Five reasons British people are obsessed with Wimbledon that have f**k all to do with tennis

BRITISH people ignore tennis all year until Wimbledon rolls around, but why? These are the real reasons behind their fickle obsession: 


British people don’t really like queuing, do they? Wrong. They f**king love it. The line waiting to get on-the-day Wimbledon passes is even officially called The Queue in recognition of this tragic fact. Our nation of mundane freaks finds camping out for tickets more enjoyable than actually watching tennis, although to be fair it is about equivalent in entertainment value.

Cosplaying as posh

Britain’s still firmly entrenched in the class system, meaning the plebs enjoy any opportunity to dress up and pretend to be the aristocracy. That’s why they’ll happily rinse £600 on a good seat at Centre Court and a rip-off bottle of champagne. Genuinely posh people never pay for this shit because they see it on telly for free.

Being hung up on tradition

Why else would you endure a Cliff Richard singalong? Where else would a hill with a view of a large screen be given a tortuously alliterative name? Why else would you pay £12 for a few measly strawberries and a dollop of cream? It’s all down to the Wimbledon ‘traditions’, which are pathetic. It’s hardly Christmas, is it?

Pretending to be experts

British people are tedious know-it-alls, and they especially love it when they can be armchair experts about something that’s happening in their own country. ‘Swiatek’s racquet definitely touched the net before the point was over’, is the sort of thing they’ll thunder for two weeks, before going back to not giving a f**k the second the trophies are handed over.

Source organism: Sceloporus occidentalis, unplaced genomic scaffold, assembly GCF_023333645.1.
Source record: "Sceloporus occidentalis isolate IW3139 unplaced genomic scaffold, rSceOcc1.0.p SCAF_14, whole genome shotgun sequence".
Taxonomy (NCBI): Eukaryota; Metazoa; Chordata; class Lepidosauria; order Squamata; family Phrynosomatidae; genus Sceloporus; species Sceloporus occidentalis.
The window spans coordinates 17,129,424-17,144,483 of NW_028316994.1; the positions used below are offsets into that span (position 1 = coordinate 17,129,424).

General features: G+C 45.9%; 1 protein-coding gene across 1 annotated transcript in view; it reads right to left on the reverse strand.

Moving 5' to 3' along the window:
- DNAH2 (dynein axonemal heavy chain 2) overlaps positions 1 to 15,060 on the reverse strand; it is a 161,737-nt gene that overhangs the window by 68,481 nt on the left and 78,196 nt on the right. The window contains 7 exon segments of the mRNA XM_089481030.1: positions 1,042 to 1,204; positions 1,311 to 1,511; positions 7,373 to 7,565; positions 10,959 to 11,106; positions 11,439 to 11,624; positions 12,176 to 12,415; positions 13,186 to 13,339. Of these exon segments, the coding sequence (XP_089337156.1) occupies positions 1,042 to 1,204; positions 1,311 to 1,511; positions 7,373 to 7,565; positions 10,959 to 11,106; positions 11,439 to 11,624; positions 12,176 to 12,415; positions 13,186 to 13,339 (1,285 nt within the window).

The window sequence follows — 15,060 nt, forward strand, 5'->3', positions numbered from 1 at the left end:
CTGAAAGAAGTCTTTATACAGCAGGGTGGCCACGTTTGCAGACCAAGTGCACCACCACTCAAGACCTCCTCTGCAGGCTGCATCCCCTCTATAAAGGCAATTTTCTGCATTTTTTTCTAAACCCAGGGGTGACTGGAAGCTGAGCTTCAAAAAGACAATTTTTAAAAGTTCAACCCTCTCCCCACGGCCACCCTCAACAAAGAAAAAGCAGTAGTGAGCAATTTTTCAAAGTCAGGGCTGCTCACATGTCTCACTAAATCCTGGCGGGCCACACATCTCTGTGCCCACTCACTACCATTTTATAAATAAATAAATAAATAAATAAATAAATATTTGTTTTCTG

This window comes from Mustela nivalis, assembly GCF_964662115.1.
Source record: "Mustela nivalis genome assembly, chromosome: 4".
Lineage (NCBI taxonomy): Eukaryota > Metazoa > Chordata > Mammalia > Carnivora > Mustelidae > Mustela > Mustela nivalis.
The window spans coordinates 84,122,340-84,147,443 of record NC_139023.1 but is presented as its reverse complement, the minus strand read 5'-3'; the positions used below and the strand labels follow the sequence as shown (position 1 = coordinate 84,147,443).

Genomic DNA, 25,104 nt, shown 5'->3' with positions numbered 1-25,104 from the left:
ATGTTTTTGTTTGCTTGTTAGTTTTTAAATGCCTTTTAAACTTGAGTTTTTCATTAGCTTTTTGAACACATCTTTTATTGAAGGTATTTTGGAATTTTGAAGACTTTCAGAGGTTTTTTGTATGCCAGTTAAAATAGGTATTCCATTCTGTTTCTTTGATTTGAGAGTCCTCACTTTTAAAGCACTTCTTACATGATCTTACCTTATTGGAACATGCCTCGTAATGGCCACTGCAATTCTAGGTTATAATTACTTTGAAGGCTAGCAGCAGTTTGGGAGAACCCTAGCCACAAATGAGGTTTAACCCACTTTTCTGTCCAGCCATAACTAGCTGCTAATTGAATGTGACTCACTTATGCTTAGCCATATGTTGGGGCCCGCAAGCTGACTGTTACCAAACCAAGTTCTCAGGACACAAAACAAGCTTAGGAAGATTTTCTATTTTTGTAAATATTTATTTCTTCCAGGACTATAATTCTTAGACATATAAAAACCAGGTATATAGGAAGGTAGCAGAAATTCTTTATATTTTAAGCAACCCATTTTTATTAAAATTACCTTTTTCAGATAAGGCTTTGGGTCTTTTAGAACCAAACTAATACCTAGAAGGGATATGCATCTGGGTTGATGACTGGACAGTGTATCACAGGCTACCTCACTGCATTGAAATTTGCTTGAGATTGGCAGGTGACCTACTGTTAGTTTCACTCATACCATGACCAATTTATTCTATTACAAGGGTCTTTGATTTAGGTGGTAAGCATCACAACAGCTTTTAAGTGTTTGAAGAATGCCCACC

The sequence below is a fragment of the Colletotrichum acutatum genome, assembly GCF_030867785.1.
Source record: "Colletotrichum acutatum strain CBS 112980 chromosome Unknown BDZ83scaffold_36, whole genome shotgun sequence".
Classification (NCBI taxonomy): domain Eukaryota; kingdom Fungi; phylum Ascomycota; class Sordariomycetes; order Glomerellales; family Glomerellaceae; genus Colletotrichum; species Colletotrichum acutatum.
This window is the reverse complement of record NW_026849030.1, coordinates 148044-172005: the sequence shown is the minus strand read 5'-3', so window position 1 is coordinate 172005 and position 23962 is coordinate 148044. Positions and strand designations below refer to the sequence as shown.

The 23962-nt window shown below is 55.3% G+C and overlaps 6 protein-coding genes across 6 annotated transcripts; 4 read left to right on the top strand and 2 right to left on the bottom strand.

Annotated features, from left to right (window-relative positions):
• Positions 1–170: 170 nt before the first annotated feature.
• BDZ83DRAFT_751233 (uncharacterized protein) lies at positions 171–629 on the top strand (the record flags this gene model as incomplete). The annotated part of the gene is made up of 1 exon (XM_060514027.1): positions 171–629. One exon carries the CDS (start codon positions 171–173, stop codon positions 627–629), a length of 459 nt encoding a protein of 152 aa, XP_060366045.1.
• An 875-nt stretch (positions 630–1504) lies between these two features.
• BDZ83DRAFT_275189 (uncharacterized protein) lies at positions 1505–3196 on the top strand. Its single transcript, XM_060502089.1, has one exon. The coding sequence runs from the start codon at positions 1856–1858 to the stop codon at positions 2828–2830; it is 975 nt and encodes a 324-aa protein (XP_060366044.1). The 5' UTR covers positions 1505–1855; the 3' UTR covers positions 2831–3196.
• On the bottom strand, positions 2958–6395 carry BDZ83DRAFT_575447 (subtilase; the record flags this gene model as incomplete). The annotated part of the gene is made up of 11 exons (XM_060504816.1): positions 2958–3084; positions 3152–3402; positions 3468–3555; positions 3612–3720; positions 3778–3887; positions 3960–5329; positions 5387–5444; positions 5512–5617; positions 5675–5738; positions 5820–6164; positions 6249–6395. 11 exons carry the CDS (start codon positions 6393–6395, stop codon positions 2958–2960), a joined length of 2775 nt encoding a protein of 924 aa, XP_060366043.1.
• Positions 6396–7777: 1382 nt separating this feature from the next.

Enjoying being the underdog

Forget tennis, forget football or cricket, being an underdog is the UK’s national sport. And nowhere is the country less likely to triumph than at Wimbledon. That’s why spectators ironically shout ‘Come on, Tim!’ at whichever Brit is playing: it’s a defeatist’s ironic battle cry. Andy Murray’s wins don’t count because he’s Scottish.

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The six most f**ked-up accents in film history

WATCHING a film and thinking ‘hang on, what the f**k is that accent supposed to be?’ Nobody has ever spoken like these people: 

Kevin Costner in Robin Hood: Prince of Thieves, 1991

Americans are famously terrible at any accents that aren’t their own, but our Kev, after two celebrated all-American roles, evidently decided not even to try. Appallingly lazy and embarrassing to Nottingham and England as a whole, this should have destroyed the Special Relationship forever.

Sean Connery in The Hunt for Red October, 1990

If you’re working with Sean Connery you know that he’s not going to do anything but a Scottish accent. If he’s Scottish for Bond he’s Scottish for everthing. So allowing him to speak Russian with an Edinburgh drawl with no nod towards accurate pronunciation is all the more f**king baffling.

Ray Winstone in The Departed, 2006

It’s not all Americans. Cockney geezer Ray Winstone decided to stretch himself by playing a Boston gang member for Scorcese, despite having no business being in Boston unless it’s meant to be some weird exchange programme the American city has with Romford.

Leonardo Dicaprio in Blood Diamond, 2006

It’s impressive that a dark drama set in Africa with warlords and machetes could be derailed into a comedy by one man’s accent, but Leo manages it with his memorably awful Dutch-Kiwi-American interpretation of an Afrikaans twang. Dies at the end, presumably of toxic shock syndrome from allowing this alien thing into his body.

Tom Cruise in Far and Away, 1992

Americans love Ireland. It’s like Britain’s cute little brother who drinks too much. Americans are also incapable, on a genetic level, of doing the f**king accent. Tom Cruise cocks it right up. It’s as obviously fake as his marriage.

Sean Connery in You Only Live Twice, 1967

He’s back. Not for being Scottish while English, but for being Scottish while being James Bond disguised as a Japanese man. In this universe the Japanese are utterly sold on this slurring Scot speaking rudimentary phrases as just one more Tokyo salaryman.